Towards an electric fleet

The Union ministry of power has drawn up a draft set of guidelines for constructing appropriate infrastructure to support a fleet of electric vehicles (EVs) nationwide. This is an important development. The Union transport minister had previously said that it was the government’s ambition to have an all-electric fleet of cars on the road by 2030. But the government subsequently scaled that back, with the Union power minister saying that by 2030 at least 30 per cent of vehicles on the road should be electric. These statements, earlier this year, were met with some scepticism because of the difficulty of creating a supportive infrastructure, particularly charging infrastructure. There was some hope expressed that the ministers’ statements would be shortly followed by a suitable policy, but it was delayed. However, the guidelines now revealed demonstrate that the government had the problem well in hand and its seriousness should be welcomed. 

The guidelines focus on the requirements for setting up public charging stations for EVs as well as the ability to charge cars and scooters at home. There are many welcome aspects of the proposed guidelines. For one, the establishment of a public charging station would not require a special licence — truly unusual, surely, in a country in which bureaucrats prefer to ensure that they have control over new enterprises. Furthermore, there will be no restrictions on the owners of EVs charging them at home. Such charging will be carried out at the same tariff at which household appliances are charged. Meanwhile, the cost of charging at a public station will be determined by the electricity regulator for the state — however, it cannot be more than 15 per cent higher than the average cost of supply. This would ensure that states do not see electric vehicle charging as a source of cross-subsidy for other electricity users. Anyone setting up a power-charging station will have to be connected as a priority by any company that has the power distribution licence locally; and, subsequently, the power-charging station will be afforded open access to the grid, meaning it will be able to contract to buy power from the generation firm it regards the cheapest and most reliable.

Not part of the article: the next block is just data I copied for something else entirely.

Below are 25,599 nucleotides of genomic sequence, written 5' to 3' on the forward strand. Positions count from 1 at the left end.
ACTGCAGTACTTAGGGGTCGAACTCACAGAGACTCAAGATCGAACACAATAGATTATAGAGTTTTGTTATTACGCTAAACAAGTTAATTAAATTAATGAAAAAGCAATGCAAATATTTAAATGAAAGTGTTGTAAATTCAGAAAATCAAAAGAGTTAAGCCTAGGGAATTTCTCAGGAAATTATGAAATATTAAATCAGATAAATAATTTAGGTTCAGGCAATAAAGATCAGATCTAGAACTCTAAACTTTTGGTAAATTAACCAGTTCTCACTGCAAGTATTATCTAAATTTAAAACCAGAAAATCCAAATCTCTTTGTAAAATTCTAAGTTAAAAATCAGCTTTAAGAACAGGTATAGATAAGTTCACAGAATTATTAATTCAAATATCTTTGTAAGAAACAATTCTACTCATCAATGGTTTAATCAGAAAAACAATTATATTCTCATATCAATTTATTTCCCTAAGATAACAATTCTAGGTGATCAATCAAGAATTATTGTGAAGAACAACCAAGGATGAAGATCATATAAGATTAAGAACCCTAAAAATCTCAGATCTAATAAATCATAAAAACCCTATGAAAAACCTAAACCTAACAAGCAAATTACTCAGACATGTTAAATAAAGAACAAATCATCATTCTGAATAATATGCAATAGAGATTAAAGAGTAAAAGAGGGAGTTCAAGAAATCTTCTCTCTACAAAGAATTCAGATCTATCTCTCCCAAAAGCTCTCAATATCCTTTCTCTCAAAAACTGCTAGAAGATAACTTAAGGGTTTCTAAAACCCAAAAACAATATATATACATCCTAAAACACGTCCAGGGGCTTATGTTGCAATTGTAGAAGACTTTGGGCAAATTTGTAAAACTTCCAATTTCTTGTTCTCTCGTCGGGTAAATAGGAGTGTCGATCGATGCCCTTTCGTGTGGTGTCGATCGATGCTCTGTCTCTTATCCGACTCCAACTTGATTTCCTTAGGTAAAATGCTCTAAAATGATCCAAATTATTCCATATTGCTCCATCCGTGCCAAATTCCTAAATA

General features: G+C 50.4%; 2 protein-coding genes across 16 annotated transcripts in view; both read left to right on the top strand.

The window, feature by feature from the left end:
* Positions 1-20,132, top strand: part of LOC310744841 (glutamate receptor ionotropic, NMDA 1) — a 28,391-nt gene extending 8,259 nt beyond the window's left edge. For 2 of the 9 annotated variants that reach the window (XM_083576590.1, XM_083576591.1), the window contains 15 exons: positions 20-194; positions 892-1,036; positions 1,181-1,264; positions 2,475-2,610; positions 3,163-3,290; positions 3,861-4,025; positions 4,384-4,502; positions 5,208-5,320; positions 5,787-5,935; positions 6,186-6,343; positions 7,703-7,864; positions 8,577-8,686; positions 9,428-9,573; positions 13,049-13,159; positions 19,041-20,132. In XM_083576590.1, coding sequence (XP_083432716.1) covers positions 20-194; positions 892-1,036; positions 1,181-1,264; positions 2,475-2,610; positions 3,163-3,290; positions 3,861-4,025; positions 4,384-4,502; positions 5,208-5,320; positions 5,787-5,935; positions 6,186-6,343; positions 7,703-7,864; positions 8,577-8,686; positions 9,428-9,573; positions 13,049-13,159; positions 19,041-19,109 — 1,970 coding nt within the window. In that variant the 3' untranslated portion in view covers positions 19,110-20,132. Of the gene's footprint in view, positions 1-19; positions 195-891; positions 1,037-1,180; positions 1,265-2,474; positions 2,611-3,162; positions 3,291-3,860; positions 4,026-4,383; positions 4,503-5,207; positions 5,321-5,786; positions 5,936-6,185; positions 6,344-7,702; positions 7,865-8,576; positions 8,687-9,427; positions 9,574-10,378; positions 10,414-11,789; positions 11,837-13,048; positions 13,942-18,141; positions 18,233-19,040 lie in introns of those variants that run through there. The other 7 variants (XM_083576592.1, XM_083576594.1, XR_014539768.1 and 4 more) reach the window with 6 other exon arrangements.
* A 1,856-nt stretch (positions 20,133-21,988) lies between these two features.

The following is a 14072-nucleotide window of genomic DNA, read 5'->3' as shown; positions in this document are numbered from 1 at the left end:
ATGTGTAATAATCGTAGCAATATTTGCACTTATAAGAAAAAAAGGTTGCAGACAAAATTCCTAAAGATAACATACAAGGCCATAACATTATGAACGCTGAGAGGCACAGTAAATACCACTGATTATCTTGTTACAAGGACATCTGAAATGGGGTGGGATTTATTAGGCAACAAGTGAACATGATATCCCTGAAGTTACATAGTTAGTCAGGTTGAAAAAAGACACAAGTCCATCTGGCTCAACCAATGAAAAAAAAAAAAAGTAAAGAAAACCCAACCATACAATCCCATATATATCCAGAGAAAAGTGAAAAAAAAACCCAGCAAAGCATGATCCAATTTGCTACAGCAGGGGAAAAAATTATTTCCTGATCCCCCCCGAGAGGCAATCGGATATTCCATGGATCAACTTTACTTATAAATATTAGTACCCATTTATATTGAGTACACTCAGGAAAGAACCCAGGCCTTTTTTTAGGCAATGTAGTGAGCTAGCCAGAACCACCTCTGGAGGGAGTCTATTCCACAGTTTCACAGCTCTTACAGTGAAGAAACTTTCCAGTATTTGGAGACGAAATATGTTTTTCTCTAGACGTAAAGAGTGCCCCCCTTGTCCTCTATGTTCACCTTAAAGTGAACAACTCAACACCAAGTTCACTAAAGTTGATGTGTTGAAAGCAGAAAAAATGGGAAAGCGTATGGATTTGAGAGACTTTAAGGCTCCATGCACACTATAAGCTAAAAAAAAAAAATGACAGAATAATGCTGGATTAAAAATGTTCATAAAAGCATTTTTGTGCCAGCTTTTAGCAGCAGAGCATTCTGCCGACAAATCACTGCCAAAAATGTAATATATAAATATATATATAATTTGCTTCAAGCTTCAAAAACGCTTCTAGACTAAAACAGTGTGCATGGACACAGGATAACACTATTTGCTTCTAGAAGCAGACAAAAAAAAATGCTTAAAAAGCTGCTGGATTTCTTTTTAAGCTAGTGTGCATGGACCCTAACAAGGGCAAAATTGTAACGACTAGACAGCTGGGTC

Some concern, however, may surround the exact infrastructure requirements for a power-charging station, which too are in the guidelines. For example, it will be required to have a transformer sub-station. While the lack of licensing is commendable, the long list of technical hoops that a station will have to jump through needs pruning. It is best to ensure that after setting up the safety standards, other requirements are left up to the market. Altogether, however, there is much to this set of guidelines that engenders hope for the development of an appropriate infrastructure for an electric vehicle fleet. What is now needed is a push to carmakers to better design and market electric vehicles. The other question is one that states will have to take up on priority: How will land be assigned to power-charging stations? They can be quite land-intensive. Union territories should perhaps show how it can be done through pilot projects.

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